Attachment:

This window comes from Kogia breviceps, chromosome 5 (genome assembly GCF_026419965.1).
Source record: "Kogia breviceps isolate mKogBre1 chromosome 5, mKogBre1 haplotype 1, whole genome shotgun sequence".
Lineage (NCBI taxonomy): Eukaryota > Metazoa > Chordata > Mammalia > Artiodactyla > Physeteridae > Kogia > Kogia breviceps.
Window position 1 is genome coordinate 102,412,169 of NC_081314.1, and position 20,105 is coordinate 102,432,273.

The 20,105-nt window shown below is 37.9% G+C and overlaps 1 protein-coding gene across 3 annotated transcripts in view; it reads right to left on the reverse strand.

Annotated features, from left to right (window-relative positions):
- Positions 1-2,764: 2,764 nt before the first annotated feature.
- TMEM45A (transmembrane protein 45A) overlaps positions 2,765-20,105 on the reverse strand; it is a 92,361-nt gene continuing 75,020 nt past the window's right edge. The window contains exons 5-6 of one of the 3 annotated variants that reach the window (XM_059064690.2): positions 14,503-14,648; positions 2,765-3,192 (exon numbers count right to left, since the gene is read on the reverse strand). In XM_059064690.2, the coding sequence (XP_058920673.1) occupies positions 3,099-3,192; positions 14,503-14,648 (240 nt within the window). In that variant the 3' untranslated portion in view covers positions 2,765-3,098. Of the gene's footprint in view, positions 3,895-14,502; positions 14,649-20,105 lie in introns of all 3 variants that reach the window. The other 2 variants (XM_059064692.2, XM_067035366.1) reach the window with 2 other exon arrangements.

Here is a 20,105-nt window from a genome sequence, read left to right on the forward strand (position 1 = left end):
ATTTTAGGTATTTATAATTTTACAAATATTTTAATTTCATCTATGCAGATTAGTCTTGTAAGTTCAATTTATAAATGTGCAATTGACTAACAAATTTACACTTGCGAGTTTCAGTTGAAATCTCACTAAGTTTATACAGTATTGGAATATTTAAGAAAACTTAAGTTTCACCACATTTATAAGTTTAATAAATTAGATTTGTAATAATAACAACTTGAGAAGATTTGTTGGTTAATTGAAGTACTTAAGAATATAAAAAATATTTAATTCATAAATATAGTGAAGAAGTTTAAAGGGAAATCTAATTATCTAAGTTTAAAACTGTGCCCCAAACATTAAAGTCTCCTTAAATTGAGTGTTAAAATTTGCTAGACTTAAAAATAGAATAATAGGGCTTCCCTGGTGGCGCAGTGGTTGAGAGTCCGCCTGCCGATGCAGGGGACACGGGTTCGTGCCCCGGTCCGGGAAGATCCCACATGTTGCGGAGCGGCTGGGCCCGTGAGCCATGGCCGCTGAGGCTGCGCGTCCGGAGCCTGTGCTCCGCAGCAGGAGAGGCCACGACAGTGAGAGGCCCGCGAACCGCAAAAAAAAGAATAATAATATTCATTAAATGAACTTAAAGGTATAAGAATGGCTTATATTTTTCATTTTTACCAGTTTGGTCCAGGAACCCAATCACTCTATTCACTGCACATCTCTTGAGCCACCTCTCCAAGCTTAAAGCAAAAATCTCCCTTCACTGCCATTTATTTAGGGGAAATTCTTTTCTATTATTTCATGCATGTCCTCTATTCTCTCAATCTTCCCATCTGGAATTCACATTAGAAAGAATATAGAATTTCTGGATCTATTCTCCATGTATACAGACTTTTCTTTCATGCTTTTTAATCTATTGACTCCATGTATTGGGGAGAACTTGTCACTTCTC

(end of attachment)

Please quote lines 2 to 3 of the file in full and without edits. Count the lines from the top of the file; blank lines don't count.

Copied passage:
Source record: "Kogia breviceps isolate mKogBre1 chromosome 5, mKogBre1 haplotype 1, whole genome shotgun sequence".
Lineage (NCBI taxonomy): Eukaryota > Metazoa > Chordata > Mammalia > Artiodactyla > Physeteridae > Kogia > Kogia breviceps.